5 Reasons Why Your HVAC Unit is Loud Do you find your HVAC unit excessively…
When you’re building a new home or renovating an older one, one of the biggest design decisions that must be made is what type of flooring to put in each room. And this decision doesn’t just affect your home’s looks.
Different types of flooring can have different effects on the indoor air quality of your home. It also effects the energy efficiency. To choose the best flooring for each room in your home you consider cost and style. Consider these HVAC-related factors, as well.
Carpets Help Allergens Stick Around
When it comes to indoor air quality, wall-to-wall carpeting can cause some serious problems. Carpets can hold on to common indoor allergens like dust mites, pet dander, and organic growth. This is according to the American Lung Association. Vacuuming or even just walking across the carpet can stir these allergens up, releasing them into the air you breathe.
The ALA warns that children are particularly susceptible to being exposed to allergens in carpets. This is because they often sit and play on the floor. In fact, according to a study reported in the International Journal of Environmental Research and Public Health, carpeting in the bedrooms of children under age 5 was associated with an increased risk of developing childhood asthma.
Several related studies found increased risks for wheezing, coughing, respiratory infections, and hospitalization due to asthma attacks for children who had carpeting in their bedrooms.
Did you know carpets trap many indoor pollutants? The ALA actually recommends that if you have carpeting, you need to vacuum it at least three times a week with a vacuum that has a HEPA filter. That’s a lot of time and energy spent vacuuming!
Additionally, the ALA recommends having all wall-to-wall carpets steam-cleaned once a year. However, you must make sure that the carpet dries completely afterwards. If not, you’ll end up with another problem associated with carpets: bacteria!
See Also: Keep Allergens out of Your Home
Carpet Gives a Home to Organic Growth
Another indoor air quality problem associated with wall-to-wall carpeting is organic growth. Hawk Environmental Services warns that carpets absorb water and can easily stay damp. This can happen whether from spills, leaks, or just high humidity. Damp carpet can be a breeding ground for organic growth.
According to the ALA, carpet should never be used in bathrooms, kitchens, or even entryways. This is because those areas are often damp. Again, it’s very important that any carpet be kept clean and dry in order to prevent organic growth.
Carpets Can Provide Insulation
Carpeting can have negative effects on indoor air quality, but one reason that it may be chosen for flooring is its insulating effect. Carpet can make your home a bit more energy efficient.
Home Flooring Pros notes that a carpet combined with a dense polyurethane foam pad has an R-value of about 2.5-3.0. That’s not a lot, but it can give your floor’s insulation a little boost. Plus, carpet just feels warmer under your feet, which might make it easier to turn down your thermostat a degree or two.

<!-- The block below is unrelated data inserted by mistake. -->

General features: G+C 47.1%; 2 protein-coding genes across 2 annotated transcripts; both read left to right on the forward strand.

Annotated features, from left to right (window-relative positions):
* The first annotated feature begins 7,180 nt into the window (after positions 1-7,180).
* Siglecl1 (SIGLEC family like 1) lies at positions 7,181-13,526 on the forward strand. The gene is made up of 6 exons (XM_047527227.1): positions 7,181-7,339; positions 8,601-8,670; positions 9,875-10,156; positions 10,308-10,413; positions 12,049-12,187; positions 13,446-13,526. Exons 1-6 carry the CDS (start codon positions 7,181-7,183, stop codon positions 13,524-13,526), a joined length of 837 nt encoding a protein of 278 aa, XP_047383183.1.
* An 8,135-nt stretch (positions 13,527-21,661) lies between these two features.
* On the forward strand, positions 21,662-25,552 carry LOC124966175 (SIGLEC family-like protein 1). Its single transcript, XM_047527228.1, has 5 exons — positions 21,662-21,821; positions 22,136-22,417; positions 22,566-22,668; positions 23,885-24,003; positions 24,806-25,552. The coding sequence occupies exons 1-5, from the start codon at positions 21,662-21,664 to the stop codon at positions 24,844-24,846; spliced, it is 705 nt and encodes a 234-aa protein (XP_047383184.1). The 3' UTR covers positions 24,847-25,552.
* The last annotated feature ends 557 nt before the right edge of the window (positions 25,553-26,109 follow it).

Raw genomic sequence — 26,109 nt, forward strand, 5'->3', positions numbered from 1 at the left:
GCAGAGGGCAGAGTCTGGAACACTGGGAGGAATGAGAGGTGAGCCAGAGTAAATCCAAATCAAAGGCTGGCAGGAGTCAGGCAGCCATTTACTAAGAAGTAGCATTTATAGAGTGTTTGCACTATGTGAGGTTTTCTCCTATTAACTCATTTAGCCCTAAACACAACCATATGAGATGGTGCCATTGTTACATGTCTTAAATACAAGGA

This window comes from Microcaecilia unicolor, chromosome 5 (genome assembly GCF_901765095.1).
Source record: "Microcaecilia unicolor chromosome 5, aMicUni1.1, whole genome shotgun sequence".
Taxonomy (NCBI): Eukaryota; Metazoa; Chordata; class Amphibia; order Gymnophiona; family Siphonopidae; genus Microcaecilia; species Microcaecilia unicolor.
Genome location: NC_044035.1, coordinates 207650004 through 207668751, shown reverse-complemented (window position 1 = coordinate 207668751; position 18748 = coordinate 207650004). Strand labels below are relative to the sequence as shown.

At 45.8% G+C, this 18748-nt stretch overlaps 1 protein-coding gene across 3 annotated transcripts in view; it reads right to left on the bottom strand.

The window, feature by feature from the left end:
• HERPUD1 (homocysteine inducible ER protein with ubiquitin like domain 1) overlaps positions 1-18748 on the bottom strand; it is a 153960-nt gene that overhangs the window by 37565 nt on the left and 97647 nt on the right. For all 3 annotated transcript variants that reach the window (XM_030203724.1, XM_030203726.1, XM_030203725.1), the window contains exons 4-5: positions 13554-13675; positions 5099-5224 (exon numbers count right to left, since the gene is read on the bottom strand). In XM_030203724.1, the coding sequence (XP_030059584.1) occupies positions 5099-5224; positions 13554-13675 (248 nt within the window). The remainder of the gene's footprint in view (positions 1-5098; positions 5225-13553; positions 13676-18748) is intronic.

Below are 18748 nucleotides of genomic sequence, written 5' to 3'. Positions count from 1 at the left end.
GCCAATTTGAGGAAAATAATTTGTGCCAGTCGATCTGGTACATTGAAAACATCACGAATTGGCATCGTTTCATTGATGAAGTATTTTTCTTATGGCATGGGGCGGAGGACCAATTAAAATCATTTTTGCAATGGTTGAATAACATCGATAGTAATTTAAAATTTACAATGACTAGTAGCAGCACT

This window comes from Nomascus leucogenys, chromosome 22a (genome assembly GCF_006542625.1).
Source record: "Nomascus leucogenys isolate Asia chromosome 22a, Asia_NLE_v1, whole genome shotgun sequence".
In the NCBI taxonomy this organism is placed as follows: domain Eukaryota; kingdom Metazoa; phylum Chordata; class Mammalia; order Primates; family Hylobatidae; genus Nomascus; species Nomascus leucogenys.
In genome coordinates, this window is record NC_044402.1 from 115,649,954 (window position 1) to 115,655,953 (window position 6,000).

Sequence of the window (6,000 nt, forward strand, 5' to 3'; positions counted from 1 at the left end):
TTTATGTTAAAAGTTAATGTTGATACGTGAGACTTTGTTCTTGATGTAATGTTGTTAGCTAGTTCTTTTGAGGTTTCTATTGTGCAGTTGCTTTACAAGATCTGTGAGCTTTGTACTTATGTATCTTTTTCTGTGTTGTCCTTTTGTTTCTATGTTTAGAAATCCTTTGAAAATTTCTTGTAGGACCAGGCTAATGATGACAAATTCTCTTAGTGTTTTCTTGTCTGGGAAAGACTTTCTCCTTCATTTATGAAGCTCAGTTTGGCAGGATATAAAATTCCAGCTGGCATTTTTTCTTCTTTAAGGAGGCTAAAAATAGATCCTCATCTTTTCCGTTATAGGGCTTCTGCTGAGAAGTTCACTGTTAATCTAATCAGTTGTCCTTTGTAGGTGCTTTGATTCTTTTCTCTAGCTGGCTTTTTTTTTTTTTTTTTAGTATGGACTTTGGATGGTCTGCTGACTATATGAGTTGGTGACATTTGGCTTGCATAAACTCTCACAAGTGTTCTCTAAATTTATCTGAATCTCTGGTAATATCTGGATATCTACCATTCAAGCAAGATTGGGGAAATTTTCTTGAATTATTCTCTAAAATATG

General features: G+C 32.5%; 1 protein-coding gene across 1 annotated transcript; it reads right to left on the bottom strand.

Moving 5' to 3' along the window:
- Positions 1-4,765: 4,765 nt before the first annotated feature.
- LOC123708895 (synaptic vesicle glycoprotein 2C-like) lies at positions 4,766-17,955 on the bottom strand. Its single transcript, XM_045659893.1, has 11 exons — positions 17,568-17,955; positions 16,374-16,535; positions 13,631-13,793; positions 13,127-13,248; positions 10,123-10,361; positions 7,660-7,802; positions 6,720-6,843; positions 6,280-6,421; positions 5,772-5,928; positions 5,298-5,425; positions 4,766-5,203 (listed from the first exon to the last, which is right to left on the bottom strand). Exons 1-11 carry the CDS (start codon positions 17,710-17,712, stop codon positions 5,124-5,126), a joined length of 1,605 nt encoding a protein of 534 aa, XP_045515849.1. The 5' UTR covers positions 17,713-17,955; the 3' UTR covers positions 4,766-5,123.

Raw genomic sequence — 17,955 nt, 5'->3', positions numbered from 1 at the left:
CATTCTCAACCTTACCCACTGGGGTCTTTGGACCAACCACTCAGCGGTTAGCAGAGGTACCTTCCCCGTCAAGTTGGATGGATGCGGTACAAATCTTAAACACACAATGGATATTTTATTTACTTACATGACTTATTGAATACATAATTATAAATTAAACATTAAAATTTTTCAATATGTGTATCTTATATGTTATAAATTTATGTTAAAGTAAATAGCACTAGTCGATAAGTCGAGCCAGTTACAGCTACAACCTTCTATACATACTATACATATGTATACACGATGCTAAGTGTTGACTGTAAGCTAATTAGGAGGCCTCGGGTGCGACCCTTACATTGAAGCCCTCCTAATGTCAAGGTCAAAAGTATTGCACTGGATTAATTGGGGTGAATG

However, the ALA recommends that if you want something warmer under your feet, you choose rugs instead of wall-to-wall carpeting. The rug can be removed and thoroughly cleaned outdoors, helping to avoid the problems of allergens associated with carpets.
See Also: Keeping Your Home Cleaner This Winter
Look for Low VOC Flooring Options
According to the US EPA, volatile organic compounds are a variety of chemicals that are emitted as gases and can have a wide range of negative health effects. These health effects include ear, nose, and throat irritation; headaches; nausea; damage to the liver and kidneys; and increasing the risk of certain cancers.
VOCs are emitted by many common household building materials and products. As the EPA reports, paints, cleaning products, drywall, adhesives, and various types of flooring can all contain and emit VOCs. Indoor air quality can be seriously affected by a build-up of VOCs, especially in highly-efficient homes that don’t have enough ventilation with outside air.
The ALA warns that some new carpets emit VOCs. The pads and adhesives used when installing them also can have then. However, this isn’t just a problem with carpets.
According to the Environmental Working Group, some types of laminate flooring have been found to emit high levels of formaldehyde. This is a VOC known to cause cancer. Vinyl flooring may also emit toxic gases such as phthalates. Additionally, the glues used to install some hardwood floors, tile, or carpets may emit VOCs as well.
Fortunately, today many manufacturers offer low-VOC options in various types of flooring. And there are also alternatives available for installation. When deciding between flooring and installation options, look for lower-VOC alternatives to help protect your home’s air quality.
The ALA even suggests having new carpet unrolled and aired out in the warehouse for 72 hours prior to installation, if possible. Additionally, they suggest staying out of your house and ventilating it well for 72 hours after installation.
See Also: Why Does My AC Smell Like…?
The flooring you choose can have a big impact on your family’s comfort and health. Whether you’re building a new home or renovating an older one, consider how your design choices will affect indoor air quality as well as comfort and style. You’ll be glad you did!